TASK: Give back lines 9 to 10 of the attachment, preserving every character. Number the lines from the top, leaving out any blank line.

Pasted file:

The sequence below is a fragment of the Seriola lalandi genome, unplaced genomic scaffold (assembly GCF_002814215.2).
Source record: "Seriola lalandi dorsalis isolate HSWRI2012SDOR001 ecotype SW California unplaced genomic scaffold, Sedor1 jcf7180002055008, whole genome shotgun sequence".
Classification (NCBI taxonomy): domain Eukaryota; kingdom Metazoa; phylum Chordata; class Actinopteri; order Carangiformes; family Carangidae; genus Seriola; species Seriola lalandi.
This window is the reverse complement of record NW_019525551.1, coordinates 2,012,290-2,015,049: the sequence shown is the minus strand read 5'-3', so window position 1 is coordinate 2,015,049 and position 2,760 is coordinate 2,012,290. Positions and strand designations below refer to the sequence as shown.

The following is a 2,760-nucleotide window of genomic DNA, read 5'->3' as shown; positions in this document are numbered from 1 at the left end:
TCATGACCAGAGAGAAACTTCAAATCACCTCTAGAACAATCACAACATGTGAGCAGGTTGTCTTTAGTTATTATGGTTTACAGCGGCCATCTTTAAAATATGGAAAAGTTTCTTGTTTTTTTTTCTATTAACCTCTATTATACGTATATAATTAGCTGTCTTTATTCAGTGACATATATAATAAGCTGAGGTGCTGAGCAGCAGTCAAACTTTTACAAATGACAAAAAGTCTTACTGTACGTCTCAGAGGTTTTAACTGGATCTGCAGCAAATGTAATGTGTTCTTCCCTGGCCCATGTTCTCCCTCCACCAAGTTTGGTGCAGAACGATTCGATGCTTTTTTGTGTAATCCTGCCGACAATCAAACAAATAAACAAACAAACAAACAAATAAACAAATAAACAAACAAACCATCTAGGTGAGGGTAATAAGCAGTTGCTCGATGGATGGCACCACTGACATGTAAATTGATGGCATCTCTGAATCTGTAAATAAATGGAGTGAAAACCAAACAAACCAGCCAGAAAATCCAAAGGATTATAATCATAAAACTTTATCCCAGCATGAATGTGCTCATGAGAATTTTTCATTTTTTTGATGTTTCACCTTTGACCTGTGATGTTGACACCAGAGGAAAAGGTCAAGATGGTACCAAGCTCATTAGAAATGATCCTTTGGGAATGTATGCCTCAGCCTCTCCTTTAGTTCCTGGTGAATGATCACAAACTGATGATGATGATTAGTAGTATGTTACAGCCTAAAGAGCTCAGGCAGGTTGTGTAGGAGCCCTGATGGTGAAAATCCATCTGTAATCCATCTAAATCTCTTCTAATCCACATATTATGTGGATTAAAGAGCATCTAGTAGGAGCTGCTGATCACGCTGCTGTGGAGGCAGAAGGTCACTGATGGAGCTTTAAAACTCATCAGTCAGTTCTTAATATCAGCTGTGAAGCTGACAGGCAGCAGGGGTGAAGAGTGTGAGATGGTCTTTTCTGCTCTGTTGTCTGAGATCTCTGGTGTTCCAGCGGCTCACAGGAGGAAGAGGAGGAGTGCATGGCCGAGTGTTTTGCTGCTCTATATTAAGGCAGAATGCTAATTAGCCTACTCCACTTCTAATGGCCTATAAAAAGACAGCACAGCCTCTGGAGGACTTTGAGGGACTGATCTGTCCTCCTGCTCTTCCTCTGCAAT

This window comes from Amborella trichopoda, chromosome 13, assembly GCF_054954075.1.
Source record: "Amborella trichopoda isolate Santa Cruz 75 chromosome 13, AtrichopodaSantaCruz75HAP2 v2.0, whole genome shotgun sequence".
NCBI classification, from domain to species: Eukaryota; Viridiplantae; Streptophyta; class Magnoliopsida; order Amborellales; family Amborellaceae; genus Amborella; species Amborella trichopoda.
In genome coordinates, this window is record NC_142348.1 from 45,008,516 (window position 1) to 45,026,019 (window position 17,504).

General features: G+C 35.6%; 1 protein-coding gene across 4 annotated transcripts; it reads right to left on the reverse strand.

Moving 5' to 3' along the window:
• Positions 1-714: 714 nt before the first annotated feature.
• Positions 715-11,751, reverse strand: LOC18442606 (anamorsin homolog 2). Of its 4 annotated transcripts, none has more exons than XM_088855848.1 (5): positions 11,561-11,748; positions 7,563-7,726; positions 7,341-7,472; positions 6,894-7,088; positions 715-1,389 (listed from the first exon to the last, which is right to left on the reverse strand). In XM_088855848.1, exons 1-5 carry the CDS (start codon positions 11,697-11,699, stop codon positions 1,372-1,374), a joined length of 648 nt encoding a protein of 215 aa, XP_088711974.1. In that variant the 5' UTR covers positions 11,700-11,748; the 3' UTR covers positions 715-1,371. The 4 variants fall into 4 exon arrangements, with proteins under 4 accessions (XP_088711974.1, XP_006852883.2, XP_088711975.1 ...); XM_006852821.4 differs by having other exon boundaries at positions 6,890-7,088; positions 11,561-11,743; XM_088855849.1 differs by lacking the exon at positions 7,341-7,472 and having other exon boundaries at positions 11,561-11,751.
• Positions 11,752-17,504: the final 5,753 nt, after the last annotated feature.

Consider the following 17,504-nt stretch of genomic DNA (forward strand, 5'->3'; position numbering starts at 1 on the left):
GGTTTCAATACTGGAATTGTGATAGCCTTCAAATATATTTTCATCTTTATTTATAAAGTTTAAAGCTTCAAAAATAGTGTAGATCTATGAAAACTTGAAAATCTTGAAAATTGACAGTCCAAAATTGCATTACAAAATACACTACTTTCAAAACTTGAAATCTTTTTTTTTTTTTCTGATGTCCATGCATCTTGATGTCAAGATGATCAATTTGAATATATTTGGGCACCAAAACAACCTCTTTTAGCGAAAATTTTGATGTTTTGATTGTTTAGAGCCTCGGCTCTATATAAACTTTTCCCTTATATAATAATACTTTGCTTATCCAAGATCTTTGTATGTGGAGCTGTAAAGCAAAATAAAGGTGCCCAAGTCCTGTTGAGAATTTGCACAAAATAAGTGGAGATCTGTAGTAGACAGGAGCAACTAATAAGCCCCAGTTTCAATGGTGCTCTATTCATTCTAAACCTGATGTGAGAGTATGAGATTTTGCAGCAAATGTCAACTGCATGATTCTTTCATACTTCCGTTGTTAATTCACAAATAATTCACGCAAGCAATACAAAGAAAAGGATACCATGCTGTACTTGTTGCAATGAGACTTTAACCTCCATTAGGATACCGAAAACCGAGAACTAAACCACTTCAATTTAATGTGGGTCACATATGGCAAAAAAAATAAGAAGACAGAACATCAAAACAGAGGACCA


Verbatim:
NCBI classification, from domain to species: Eukaryota; Viridiplantae; Streptophyta; class Magnoliopsida; order Amborellales; family Amborellaceae; genus Amborella; species Amborella trichopoda.
In genome coordinates, this window is record NC_142348.1 from 45,008,516 (window position 1) to 45,026,019 (window position 17,504).